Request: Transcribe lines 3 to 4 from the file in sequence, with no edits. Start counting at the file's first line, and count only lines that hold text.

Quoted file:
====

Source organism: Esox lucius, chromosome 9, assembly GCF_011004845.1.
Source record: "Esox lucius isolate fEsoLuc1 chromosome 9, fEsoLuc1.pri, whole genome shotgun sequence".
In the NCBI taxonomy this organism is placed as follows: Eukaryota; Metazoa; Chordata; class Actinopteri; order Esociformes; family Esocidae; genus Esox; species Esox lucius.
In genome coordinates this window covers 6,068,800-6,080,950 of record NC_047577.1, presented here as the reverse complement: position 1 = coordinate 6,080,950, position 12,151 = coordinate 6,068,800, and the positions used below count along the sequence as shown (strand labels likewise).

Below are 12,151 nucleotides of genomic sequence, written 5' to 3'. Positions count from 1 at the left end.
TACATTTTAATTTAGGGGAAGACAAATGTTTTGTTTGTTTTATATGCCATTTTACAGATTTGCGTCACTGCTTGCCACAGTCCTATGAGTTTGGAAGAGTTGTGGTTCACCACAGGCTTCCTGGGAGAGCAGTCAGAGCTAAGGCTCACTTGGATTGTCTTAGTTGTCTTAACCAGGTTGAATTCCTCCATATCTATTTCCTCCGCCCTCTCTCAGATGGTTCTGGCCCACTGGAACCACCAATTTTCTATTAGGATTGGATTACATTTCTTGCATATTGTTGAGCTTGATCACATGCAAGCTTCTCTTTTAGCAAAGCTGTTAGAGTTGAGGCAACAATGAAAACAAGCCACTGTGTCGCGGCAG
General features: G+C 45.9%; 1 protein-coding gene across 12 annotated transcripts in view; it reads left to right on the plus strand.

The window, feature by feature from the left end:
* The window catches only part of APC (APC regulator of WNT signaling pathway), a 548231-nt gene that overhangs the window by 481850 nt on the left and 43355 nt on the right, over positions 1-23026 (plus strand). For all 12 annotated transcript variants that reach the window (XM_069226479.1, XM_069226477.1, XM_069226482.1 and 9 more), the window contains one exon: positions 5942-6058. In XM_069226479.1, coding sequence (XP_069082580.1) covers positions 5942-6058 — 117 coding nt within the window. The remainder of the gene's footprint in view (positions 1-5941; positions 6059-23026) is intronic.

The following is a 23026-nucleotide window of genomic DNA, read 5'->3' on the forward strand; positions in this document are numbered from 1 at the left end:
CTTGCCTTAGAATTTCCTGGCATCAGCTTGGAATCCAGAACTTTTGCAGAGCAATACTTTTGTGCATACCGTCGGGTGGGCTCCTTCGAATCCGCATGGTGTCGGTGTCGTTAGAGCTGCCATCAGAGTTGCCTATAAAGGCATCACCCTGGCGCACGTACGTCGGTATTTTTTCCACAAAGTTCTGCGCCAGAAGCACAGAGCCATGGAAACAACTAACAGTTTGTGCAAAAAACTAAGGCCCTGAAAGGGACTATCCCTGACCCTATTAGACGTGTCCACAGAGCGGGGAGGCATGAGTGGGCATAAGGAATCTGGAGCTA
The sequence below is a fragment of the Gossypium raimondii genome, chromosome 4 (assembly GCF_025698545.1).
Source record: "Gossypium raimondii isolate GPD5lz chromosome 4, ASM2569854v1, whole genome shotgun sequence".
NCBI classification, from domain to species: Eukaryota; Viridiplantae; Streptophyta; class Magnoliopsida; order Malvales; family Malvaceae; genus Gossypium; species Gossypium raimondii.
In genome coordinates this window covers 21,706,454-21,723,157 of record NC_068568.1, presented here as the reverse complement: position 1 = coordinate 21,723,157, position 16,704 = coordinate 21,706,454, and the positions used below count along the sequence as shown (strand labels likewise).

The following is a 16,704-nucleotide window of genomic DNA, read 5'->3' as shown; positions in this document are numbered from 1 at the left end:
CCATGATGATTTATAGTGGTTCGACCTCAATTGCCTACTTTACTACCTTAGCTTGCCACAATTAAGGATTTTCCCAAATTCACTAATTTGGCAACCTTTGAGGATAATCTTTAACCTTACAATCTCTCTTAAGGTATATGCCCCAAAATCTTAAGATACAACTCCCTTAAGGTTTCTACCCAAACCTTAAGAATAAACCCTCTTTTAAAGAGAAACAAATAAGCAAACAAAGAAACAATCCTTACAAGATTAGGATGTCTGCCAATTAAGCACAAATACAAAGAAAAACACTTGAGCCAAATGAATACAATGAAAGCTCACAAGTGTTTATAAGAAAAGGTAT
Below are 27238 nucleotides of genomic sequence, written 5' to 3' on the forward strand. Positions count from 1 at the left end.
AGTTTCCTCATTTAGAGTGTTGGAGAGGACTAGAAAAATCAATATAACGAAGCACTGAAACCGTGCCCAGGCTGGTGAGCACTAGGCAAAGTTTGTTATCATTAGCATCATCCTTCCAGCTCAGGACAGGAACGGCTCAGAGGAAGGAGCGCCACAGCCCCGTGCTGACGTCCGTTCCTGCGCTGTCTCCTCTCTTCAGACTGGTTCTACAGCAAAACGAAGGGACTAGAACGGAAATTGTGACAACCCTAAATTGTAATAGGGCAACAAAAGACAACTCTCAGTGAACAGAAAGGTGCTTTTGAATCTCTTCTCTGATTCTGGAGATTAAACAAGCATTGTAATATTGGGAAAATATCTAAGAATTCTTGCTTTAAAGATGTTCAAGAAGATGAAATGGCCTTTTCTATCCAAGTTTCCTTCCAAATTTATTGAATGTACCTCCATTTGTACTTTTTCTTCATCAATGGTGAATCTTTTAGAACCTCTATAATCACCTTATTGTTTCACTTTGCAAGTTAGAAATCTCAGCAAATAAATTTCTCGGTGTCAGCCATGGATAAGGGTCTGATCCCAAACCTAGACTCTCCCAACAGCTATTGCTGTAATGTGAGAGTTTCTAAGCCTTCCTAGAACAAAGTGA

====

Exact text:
In the NCBI taxonomy this organism is placed as follows: Eukaryota; Metazoa; Chordata; class Actinopteri; order Esociformes; family Esocidae; genus Esox; species Esox lucius.
In genome coordinates this window covers 6,068,800-6,080,950 of record NC_047577.1, presented here as the reverse complement: position 1 = coordinate 6,080,950, position 12,151 = coordinate 6,068,800, and the positions used below count along the sequence as shown (strand labels likewise).